Heather Rae

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For the Australian political scientist, see Heather Rae (political scientist).
Heather Rae
Born (1966-10-01) October 1, 1966 (age 49)
Venice, California
Alma mater The Evergreen State College
Occupation Film producer, film director, actress

Heather Rae is an American film producer, director, and actress. She was born on October 1, 1966 in Venice, California but grew up in the mountains of Boise, Idaho. She is of Native American descent of the Cherokee Indians and of European descent. Heather is a 1990 graduate of The Evergreen State College located in Olympia, Washington. There Heather received a Bachelor of Arts in Film and multi-cultural studies. Heather is married to fellow movie director and writer Russell Friedenberg. Heather and Russel got married in July, 1999 and since being married, had a beautiful daughter, now 13 years-old, Johnny Sequoyah, who is also an actress. Also included in the family are Heather's two now-grown sons, Chema and Emilio. Rae is a twenty-year veteran of the film industry with a strong record in Native and other independent film. She has worked on more than two dozen documentary and narrative film projects but is best known for Frozen River (2008), Ibid (2008) and Trudell (2005).[1]

Trudell (2005) is the culmination of 13 years of Rae’s work as a filmmaker and activist. It has played in more than 50 film festivals worldwide, receiving honors such as Best Documentary Feature at the 30th Annual American Indian Film Festival and a Special Jury Prize for Best Documentary at the Seattle International Film Festival. In 2007 Trudell was nationally broadcast on PBS in the documentary series Independent Lens.[2]

Frozen River (2008) was another very notable Piece of Rae’s work. The film won two Independent Spirit Awards, including one for Rae as Producer of the Year. It also received Academy Award nominations for the director and for lead actress Melissa Leo and won the Grand Jury Prize at the Sundance Film Festival.[1]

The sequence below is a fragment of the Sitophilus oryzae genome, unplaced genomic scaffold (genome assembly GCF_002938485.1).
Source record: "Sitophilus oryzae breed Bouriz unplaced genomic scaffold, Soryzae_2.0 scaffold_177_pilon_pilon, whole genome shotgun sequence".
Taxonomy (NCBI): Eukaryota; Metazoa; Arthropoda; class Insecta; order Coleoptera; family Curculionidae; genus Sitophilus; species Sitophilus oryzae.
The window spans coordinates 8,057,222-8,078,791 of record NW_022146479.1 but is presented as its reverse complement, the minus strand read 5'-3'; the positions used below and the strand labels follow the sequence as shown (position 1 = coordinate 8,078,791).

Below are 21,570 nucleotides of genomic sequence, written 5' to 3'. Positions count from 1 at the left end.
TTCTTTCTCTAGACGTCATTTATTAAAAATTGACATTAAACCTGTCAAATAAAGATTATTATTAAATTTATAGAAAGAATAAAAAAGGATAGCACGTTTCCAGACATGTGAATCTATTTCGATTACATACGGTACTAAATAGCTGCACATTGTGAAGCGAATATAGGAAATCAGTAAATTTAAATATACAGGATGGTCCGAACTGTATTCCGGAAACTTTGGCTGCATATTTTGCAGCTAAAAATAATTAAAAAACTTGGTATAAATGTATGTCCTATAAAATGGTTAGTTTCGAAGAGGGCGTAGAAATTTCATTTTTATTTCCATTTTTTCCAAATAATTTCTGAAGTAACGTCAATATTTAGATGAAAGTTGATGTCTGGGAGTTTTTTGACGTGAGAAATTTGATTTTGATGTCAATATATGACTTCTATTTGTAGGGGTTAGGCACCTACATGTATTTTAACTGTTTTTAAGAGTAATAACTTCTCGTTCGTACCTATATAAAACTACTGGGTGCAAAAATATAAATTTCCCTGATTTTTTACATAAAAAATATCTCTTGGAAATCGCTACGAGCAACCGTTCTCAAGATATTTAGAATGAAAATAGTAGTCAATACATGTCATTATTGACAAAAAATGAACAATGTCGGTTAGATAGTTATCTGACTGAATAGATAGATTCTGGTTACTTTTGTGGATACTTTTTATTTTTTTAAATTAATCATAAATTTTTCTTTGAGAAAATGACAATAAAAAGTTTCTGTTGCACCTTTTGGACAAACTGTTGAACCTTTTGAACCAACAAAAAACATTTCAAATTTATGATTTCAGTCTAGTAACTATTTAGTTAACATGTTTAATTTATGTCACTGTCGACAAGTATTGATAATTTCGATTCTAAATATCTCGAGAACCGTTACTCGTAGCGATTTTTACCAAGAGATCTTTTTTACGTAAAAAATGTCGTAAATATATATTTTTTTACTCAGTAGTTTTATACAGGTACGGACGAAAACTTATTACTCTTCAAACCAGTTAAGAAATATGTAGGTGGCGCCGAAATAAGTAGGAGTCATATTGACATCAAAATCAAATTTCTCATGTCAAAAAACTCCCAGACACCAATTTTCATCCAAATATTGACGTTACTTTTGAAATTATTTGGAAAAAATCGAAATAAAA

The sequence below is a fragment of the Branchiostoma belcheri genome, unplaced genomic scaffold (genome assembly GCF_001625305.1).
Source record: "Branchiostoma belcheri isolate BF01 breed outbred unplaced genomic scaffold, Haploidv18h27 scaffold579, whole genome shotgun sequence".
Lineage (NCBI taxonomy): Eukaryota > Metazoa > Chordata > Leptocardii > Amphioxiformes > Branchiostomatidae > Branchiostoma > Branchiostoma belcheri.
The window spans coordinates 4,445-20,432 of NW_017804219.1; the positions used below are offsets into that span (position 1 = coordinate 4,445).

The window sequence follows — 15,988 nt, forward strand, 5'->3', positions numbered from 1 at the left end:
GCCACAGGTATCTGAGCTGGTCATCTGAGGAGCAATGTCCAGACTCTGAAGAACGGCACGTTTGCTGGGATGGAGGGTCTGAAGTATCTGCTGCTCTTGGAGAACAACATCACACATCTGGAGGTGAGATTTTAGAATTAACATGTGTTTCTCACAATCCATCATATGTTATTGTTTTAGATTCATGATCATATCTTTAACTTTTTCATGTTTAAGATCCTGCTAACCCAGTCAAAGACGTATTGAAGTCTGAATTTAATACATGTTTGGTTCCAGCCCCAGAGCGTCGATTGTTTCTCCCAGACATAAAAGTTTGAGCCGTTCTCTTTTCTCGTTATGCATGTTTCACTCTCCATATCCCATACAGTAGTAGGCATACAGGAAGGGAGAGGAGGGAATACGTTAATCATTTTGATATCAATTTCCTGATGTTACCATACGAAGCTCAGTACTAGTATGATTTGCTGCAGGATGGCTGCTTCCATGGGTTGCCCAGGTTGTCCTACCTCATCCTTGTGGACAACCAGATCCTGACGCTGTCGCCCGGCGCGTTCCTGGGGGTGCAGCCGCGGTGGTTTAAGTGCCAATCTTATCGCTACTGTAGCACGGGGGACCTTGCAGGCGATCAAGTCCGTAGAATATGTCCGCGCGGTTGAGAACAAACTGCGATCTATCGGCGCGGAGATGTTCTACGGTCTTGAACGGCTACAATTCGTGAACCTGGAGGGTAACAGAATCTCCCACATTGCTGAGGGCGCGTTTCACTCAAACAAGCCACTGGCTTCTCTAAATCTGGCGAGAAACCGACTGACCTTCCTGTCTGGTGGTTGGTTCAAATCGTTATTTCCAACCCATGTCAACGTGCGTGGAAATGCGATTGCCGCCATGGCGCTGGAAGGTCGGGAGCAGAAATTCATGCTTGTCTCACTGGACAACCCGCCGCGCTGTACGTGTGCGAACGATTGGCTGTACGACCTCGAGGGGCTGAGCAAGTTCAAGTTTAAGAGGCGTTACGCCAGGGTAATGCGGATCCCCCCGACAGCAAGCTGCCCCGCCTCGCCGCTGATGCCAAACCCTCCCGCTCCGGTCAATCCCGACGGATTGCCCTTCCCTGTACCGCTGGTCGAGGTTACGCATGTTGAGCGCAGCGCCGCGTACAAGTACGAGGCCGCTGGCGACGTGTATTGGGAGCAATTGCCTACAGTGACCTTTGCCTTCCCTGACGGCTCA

From 1996 to 2001, Rae ran the Native Program at the Sundance Institute and was a programmer for the Sundance Film Festival. After leaving Sundance, Rae worked for one year as senior vice president of production for Winter Films. In 2003, Rae independently produced the feature film American Monster[3]

She has also produced A Thousand Guns starring Michael Robinson, The Space Between All Things starring Yvonne. Rae also co-produced Backroads, directed by Shirley Cheechoo, which premiered at Sundance in 2000.

Prior to 1996, Rae worked on documentary films including CBS’s 500 Nations, Turner Broadcasting's The Native Americans, and PBS's Storytellers of the Pacific. She produced a documentary on the making of Smoke Signals for the Sundance Channel and was an associate producer on Silent Tears. Rae is currently an adjunct professor at Boise State University teaching film studies. She has also founded the True West Cinema Film Festival and sits on the board of directors for True West and also TVTV, Boise’s community television outlet. She has established a production center in Boise where independent filmmakers such as Randy Redroad and Blackhorse Lowe have recently worked. The production center is now non-operational, but in its time produced four feature films.[3]

Early life and education[edit]

Rae was born in Venice, California.

Grew up in Boise, Idaho.

Graduated from The Evergreen State College in Olympia, Washington with a degree in Arts in Film and multi-cultural studies.


One of her first films was a short documentary in 1990 called Birth Our Own.[4] Other directing filmography includes Trudell (2005).[5]

Rae has also worked as an actress, in the movies Silent Tears (1998),[6] Backroads (2000),[7] Christmas in the Clouds (2001),[8] Most Funniest (2005),[9] Norman Waiting (2006), and Disappearance (2006).

Rae is married to screenwriter/director Russell Friedenberg and has three children. Her 12-year-old daughter, Johnny Sequoyah, starred as Bo Adams on the NBC television series Believe.

As of the spring of 2008, Rae was an adjunct professor of communications at Boise State University, teaching "Producing the Independent Film".[10]

In 2005 she was nominated for the Grand Jury Prize at the Sundance Film Festival for her film Trudell. Also in 2005 she won the Documentary Special Jury Award for Trudell at the Seattle International Film Festival.[3]

In 2008 she won Best Film at the Gotham Awards for Frozen River.[3]

In 2009 she was nominated for the Independent Spirit Award for best feature in her film Frozen River at the Independent Spirit Awards. Also at the Independent Spirit Awards she won the Producers Award also for Frozen River.[3]

At the 2009 USA AFI Awards she won the AFI award for Movie of the Year again with Frozen River[3]


External links[edit]